East meets West: Japonisme in the discourse of colonialism in the development of modern art
Kim, Chae Ryung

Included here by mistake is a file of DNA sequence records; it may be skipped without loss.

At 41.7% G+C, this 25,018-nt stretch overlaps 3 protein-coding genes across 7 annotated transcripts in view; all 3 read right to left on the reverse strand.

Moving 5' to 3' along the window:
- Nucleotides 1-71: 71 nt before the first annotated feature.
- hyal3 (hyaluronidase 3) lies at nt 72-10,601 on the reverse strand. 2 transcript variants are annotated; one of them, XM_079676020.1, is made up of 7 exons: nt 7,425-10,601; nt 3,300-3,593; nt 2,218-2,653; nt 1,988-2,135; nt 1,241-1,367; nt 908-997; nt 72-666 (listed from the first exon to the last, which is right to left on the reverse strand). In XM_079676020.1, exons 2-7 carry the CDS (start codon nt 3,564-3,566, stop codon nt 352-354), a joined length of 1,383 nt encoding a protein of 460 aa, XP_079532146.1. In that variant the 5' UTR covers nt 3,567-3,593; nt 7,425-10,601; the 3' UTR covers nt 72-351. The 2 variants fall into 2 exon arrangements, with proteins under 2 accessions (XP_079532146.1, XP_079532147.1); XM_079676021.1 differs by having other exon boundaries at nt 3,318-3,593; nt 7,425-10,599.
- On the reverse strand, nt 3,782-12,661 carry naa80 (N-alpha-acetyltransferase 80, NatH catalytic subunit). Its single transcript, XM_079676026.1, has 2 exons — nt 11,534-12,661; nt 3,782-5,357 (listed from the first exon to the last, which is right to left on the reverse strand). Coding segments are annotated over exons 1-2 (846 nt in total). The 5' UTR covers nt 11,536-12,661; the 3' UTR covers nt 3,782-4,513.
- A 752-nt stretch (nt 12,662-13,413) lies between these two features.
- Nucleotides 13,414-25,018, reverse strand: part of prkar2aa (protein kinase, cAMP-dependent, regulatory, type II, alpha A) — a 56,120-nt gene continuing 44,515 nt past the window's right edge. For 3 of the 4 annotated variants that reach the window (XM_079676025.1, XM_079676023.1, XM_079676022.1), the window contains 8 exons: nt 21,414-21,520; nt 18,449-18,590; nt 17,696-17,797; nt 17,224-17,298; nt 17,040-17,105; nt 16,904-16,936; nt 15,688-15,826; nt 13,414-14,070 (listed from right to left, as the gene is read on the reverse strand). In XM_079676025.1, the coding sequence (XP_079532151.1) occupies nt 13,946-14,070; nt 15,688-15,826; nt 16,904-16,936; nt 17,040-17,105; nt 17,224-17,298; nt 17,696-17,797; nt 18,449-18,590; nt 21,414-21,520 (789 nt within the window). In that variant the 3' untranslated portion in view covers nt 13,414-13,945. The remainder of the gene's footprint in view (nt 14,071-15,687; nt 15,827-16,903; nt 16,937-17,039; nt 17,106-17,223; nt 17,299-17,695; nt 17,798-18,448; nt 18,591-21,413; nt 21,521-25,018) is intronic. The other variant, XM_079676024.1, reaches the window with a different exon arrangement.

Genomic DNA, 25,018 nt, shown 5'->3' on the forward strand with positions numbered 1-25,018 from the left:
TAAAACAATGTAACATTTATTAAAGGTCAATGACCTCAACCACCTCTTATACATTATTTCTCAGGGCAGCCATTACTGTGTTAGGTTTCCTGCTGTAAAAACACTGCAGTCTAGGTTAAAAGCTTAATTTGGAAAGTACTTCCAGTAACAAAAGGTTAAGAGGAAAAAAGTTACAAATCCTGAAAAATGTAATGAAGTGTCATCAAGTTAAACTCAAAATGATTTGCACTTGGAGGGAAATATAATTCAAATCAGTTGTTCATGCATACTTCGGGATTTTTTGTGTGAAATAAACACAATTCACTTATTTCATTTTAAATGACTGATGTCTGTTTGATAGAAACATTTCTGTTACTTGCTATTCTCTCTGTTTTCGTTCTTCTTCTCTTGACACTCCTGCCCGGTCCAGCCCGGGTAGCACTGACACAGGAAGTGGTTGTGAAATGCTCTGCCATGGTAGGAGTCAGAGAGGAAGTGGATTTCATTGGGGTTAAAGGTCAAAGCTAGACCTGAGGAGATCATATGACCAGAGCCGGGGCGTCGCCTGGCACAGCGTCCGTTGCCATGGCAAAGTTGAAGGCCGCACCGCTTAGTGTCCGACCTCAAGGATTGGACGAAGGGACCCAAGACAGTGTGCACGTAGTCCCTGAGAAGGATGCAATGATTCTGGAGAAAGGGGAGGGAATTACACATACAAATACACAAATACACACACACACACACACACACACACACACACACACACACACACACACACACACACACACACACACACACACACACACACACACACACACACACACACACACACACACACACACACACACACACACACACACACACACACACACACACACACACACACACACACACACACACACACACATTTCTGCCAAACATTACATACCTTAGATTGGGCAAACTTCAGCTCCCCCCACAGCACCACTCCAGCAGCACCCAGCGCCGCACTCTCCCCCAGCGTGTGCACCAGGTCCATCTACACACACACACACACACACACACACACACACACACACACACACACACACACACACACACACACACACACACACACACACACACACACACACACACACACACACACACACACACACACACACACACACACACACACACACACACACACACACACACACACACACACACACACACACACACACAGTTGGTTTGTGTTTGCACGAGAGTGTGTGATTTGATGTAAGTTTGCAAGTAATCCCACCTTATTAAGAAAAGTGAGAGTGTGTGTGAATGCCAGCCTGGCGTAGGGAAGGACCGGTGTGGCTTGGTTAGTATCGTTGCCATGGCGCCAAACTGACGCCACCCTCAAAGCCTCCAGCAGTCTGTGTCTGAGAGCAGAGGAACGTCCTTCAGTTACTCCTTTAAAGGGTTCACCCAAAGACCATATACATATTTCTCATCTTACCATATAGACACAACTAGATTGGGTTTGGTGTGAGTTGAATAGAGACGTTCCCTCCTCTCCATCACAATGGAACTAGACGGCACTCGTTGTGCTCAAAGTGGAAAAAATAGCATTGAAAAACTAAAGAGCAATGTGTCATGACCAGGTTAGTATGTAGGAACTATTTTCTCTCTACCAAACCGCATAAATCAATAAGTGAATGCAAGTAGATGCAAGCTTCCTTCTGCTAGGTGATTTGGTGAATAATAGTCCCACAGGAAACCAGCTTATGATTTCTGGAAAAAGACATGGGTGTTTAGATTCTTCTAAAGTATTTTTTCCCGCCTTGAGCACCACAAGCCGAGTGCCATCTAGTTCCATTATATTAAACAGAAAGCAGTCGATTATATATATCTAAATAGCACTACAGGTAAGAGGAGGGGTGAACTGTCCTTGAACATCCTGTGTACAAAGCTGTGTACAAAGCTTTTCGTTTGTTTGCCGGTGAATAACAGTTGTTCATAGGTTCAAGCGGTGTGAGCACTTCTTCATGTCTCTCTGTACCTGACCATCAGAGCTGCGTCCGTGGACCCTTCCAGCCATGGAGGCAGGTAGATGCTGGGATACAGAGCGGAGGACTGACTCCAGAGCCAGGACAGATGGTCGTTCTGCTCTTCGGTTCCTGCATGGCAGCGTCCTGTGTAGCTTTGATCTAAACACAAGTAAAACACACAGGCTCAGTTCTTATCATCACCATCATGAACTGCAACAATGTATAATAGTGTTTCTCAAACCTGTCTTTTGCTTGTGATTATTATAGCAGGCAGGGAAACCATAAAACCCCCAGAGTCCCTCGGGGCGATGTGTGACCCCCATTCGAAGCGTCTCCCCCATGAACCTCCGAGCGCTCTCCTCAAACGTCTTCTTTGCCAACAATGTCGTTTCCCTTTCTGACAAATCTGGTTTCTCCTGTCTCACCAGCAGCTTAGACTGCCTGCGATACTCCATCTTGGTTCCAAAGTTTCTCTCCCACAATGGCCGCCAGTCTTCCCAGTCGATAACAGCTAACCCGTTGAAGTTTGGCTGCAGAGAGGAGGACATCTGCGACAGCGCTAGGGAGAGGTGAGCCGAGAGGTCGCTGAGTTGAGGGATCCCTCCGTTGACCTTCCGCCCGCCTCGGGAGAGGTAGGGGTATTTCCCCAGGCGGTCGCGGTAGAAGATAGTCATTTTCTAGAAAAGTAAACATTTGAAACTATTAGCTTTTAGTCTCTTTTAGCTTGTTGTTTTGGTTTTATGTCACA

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The influence of Japanese art in the late nineteenth century in Europe is inspirational and influential. In the works of Realists, Impressionists, Post-Impressionists, and Symbolists, there are many traces of Japanese art, such as coloration, composition, space, and form as well as the presence of Japanese artifacts, clothes, prints, and their materiality. In the late nineteenth century, Western art was confronted with a moment of rapid change, driven by the development of technology, industry, and Haussmann's modernization. Since the Western artistic style confronts with its crisis of representation, patron system, development of dealer and critic system, they need something new for the art market and its crisis. The Japanese artistic vision was very new to the Westerner and it could be a part of the solution of the Western artistic crisis and its search for novelty. The West adopts the Japanese style of art in order to supplement a cultural crisis and achieve the newness/novelty. Many art historians focus on the stylistic influence of Japonisme, ignoring the social, political, and cultural context. It is important to note the power relations, the misconceptions and repressions of discourse, and hegemony behind the phenomenon of Japonisme. By exploring the causations of the rapid dissemination, adoption, interpretation, and representation of Japanese art, and further applying the theory of Jacques Derrida's conception of differance, Edward Said's notion of Orientalism, and Antonio Gramsci's cultural hegemony to Japonisme, this paper seeks to reveal the hidden discourse and hegemony of European consciousness in the late nineteenth century. Through the investigation of the history of the contact between the West and Japan (history of modern Japan), the dissemination of Japonisme, the representation of Japan in European paintings, and the similar cultural trajectory between the Europe and Japan in the late nineteenth century, it supports Japonisme was used as cultural hegemony. It also reveals that although the Japanese style of art functioned as a cultural engine, the West considered Japonisme as a secondary, supplement, and inferior to their artistic tradition. However, as Jacques Derrida points out, the process of supplement and a binary opposition do not have starting and ending point and hierarchical relationship, which is the undecidability and equality. By supplementing the Japanese artistic style, the West demonstrates its lack of fullness and unity. Similar to the Orientalism of the Near East and North Africa, Japonisme is marked by the unmarked Western consciousness, voices, and gaze, in order to establish the West's superiority, rationality, power, and authority over the Occident. Ultimately, revealing the cultural hegemony and hidden discourse of Japonisme in the paintings, this paper seeks to demonstrate the West is not full in itself, it could be fulfilled by the East.